their Secretary for foreign Affairs which I supposed may be
found on their Files.

The American agent laid before the commissioners
the identical Mitchell's map which the treaty commis-
sioners had before them in Paris, it having been found
in the office of the secretary of state for the United
States. On it the eastern boundary of the United
States, according to Judge Benson, was traced " with a
pen or pencil, through the middle of the river laid
down as the St. Croix, to a lake, laid down as its source
and named Kousaki, and continued thence north as
far as to where it was conjectured it would come to
the Highlands. "1

* Justin Winsor's "A Cartographical History of tlie Nortli Eastern Boundary Con-
troversy," p. 11. Mr. Winsor says that the famous red line on the map discovered
by Sparks in the French archives, in 1841, had nothing to do with the northeast-
boundary question. "The maps for a long period before the ti-eaty of 17S2-83, had
had two lines of demarcation across the present State of Maine, according as they


On the day following the examination of President
Adams, the British agent filed his argument in support
of the claim presented by him in the preceding Oc-
tober, also his reply to the arguments then made by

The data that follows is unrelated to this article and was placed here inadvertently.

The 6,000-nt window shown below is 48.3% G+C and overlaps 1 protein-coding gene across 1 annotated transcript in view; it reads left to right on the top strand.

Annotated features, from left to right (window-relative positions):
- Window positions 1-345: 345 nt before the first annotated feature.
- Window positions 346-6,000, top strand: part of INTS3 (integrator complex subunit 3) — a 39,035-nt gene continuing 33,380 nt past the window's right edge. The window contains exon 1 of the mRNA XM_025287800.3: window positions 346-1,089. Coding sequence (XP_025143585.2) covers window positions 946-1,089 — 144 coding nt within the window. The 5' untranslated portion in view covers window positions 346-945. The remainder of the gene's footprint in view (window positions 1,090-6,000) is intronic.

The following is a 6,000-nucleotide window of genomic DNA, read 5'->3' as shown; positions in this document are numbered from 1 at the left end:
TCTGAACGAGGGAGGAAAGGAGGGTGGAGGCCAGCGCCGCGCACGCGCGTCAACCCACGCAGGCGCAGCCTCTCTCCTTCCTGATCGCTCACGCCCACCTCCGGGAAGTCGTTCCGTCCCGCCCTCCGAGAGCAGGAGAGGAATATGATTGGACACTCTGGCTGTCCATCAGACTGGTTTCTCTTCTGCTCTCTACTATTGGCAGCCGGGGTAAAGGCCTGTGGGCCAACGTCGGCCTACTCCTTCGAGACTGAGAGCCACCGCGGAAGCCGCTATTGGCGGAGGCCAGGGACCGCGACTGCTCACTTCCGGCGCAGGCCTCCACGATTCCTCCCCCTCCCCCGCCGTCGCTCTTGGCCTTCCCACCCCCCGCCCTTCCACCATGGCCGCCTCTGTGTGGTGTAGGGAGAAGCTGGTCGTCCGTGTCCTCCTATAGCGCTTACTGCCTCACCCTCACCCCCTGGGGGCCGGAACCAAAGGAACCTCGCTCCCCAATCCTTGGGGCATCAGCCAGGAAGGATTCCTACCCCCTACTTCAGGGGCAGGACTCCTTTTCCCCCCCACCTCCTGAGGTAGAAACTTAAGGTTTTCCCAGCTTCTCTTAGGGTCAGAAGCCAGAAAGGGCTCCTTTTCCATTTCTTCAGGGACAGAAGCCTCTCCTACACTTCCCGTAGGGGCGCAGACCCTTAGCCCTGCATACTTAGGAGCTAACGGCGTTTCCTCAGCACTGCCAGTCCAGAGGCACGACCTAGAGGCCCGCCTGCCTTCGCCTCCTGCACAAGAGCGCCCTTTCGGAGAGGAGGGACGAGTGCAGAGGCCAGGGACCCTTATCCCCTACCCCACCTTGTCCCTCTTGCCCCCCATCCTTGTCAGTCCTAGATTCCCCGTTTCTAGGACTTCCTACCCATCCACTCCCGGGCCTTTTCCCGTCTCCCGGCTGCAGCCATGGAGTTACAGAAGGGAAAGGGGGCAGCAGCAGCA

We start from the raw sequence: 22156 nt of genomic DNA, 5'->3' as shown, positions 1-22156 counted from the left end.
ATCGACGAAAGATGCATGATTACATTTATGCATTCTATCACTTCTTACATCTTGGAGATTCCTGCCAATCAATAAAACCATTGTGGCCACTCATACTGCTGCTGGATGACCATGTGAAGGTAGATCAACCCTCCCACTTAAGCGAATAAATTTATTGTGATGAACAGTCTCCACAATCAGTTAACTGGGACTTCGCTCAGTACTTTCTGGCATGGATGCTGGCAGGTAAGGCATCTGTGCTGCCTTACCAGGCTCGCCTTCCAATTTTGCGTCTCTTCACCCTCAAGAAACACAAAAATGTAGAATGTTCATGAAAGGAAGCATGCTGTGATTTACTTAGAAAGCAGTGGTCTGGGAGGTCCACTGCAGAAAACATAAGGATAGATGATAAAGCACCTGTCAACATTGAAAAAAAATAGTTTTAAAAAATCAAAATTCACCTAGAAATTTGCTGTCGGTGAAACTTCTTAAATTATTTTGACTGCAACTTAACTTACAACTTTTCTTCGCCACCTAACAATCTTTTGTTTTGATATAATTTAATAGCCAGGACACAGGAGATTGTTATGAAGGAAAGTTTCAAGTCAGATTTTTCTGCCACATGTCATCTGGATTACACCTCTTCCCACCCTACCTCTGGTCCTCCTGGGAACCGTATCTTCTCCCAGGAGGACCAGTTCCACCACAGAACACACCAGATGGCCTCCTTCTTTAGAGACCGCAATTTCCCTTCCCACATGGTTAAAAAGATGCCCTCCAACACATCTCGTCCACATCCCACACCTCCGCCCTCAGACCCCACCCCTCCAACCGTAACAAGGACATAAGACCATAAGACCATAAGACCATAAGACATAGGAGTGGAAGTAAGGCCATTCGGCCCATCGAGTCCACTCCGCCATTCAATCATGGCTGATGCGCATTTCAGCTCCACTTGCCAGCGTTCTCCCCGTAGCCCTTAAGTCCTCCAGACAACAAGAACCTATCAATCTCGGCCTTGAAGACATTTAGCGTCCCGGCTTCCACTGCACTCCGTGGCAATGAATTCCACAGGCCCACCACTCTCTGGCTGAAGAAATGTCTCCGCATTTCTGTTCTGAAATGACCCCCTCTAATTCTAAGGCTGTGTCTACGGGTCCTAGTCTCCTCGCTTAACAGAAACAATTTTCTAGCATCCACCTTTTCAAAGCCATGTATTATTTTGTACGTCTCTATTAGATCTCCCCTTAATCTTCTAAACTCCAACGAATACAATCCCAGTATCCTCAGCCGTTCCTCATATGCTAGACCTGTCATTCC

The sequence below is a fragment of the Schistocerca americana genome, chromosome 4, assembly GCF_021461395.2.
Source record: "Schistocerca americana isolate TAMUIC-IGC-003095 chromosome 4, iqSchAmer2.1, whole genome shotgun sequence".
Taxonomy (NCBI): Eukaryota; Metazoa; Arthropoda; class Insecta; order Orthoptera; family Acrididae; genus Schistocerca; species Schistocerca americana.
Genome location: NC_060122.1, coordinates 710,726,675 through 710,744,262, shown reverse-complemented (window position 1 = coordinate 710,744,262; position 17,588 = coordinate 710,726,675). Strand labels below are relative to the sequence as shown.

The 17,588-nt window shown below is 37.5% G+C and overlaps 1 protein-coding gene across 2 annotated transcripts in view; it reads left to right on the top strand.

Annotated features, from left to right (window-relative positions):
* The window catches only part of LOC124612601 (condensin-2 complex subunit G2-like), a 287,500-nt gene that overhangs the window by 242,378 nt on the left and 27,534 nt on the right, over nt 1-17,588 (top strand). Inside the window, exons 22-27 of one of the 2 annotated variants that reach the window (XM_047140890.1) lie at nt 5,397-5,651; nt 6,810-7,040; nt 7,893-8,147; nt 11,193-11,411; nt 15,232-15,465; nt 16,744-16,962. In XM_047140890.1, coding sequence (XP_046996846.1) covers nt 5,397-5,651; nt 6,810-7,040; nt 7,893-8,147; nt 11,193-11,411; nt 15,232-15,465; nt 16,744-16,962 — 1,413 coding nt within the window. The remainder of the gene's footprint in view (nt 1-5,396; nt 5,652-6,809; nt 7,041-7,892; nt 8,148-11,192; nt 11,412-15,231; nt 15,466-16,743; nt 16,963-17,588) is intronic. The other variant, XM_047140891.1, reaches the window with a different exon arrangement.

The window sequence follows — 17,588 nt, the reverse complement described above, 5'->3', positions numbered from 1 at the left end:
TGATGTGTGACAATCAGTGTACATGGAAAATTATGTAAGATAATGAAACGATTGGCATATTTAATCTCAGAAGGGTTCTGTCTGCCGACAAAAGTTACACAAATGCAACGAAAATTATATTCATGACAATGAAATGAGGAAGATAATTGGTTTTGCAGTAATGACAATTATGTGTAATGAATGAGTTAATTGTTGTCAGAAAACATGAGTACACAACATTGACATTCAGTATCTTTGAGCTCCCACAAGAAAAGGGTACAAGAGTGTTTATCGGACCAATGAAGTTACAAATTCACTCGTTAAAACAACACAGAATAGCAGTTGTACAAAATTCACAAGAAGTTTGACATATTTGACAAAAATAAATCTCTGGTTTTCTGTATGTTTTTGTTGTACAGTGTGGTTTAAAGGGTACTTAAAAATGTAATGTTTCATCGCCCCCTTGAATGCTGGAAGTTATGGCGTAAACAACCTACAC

the American agent. He also deposited with the
secretary of the commission the several maps and
documents referred to in the said argument and reply,
for the inspection of the agent of the United States.
The American agent likewise filed an argument in
support of the claim presented by him in the preced-
ing October and also deposited with the secretary of
the commission the several maps and documents
referred to in his argument; and the commission
adjourned to meet in Providence, R. I., on the first
Monday in June, 1798.

During the intermission surveyors were busily em-
ployed on the Magaguadavic and Schoodic Rivers. A
discussion also had arisen with reference to the varia-
tion in the terms of the instructions to the British and
American commissioners. In Mr. Barclay's commis-
sion it was stated that "in all matters which shall
come before you the opinions of the major part of the
said commissioners shall prevail, provided the matters

represented French claims or showed those of England. The English maps, with-
out exception, gave the bounds of Massachusetts as north of the St. John ; and it
was this line, according to the understanding ot the American commissioners at
least, that they were to engraft in the treaty of 1782. Tliis is imdeniably the line
g^ven in all the maps published in England during the progress of the treaty of
1782-1783, as shown in those of Sayer and Bennet, Bew, Willis and Gary, not to name
very many others. The French maps gave a line south of the St. John valley, vary-
ing more or less from time to time, but throwing into Canada all north of the Eng-
lish settlements, even if they did not include these settlements wholly or in part.
The direction of the line as given in the smaU D'Anville map, found by Sparks,